I have a durable functions project which orchestrates several thousand function calls the purpose of which is to scrape and load a bunch of data. It is scheduled to run once a day but one of my concerns was that I didn't want to accidentally run to functions at the same time. They would duplicate a bunch of the data loading and, at least until the function ran again, chaos would reign. I'm not a huge fan of chaos reigning so I set out to find a way around this.
If you've ever launched a durable function from the default HTTP triggered template you might have noticed that the JSON returned contains a number of interesting looking urls.
The one we're interested in there is the
statusQueryGetUri. Poking at that gets you something like
Notice that there is a
runtimeStatus field there which reports the status of the orchestration. If we could look at the running orchestrations then perhaps we could see if there is already one running. Playing with the status URL I found that you could see all the running instances by simply looking at
Even better than that the DurableOrchestrationClient used to start an orchestration has on it a function called GetStatusAsync which returns a list of all the running orchestrations currently running on the task hub. This means we can do something like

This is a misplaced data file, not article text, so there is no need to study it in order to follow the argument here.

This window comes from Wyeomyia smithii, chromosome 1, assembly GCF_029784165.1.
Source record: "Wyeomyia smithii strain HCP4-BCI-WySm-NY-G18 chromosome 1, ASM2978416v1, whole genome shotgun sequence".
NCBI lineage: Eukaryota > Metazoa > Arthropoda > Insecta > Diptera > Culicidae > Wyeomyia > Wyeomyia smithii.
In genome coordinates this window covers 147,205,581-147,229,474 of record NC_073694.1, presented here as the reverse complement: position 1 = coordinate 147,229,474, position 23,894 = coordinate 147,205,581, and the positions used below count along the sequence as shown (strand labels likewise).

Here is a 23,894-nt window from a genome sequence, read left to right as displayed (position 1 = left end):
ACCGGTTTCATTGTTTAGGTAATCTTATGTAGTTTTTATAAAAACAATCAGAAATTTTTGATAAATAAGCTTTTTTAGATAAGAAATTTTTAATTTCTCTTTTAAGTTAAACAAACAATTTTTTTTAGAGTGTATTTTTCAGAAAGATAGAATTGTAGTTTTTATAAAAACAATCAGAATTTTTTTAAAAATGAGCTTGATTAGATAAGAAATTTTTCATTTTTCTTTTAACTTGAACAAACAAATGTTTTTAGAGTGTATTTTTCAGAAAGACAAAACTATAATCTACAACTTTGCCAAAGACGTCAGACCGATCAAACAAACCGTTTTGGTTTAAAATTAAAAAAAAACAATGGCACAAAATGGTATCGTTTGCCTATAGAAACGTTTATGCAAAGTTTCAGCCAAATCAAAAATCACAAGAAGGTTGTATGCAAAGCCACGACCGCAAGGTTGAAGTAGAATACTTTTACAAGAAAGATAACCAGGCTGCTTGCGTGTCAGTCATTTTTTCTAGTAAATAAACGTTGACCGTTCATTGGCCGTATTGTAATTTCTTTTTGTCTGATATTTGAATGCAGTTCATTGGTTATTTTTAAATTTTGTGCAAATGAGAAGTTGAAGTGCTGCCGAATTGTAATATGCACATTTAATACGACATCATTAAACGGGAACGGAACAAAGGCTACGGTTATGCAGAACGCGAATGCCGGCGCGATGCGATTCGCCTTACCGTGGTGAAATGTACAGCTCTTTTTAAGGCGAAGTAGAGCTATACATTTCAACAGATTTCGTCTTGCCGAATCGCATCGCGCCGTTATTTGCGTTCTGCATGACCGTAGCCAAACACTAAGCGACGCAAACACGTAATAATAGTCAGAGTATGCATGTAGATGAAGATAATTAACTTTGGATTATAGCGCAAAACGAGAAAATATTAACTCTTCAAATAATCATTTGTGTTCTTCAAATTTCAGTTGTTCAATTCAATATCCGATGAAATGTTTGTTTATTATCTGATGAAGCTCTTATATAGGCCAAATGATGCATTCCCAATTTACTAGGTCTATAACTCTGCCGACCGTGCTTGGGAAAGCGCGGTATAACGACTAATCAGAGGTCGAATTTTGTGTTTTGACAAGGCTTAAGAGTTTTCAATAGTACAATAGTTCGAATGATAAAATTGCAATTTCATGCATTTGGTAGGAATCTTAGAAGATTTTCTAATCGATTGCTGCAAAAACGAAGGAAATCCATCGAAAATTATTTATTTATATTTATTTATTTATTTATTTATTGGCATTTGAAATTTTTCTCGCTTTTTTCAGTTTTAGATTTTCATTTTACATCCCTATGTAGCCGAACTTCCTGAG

var statuses = await starter.GetStatusAsync();
This will prevent multiple instances of the orchestrator running. Note that we need to filter on orchestration name because it is possible the same task hub has multiple different orchestrations.
Is this perfect? Oh heck no. There are lots of windows in which multiple orchestrations could be started. For my purposes, however, this works just fine. If your orchestrations are run more tightly than this then you might want to look at a distributed lock. My buddy Matt has a solution on the Stackify blog for this exact problem.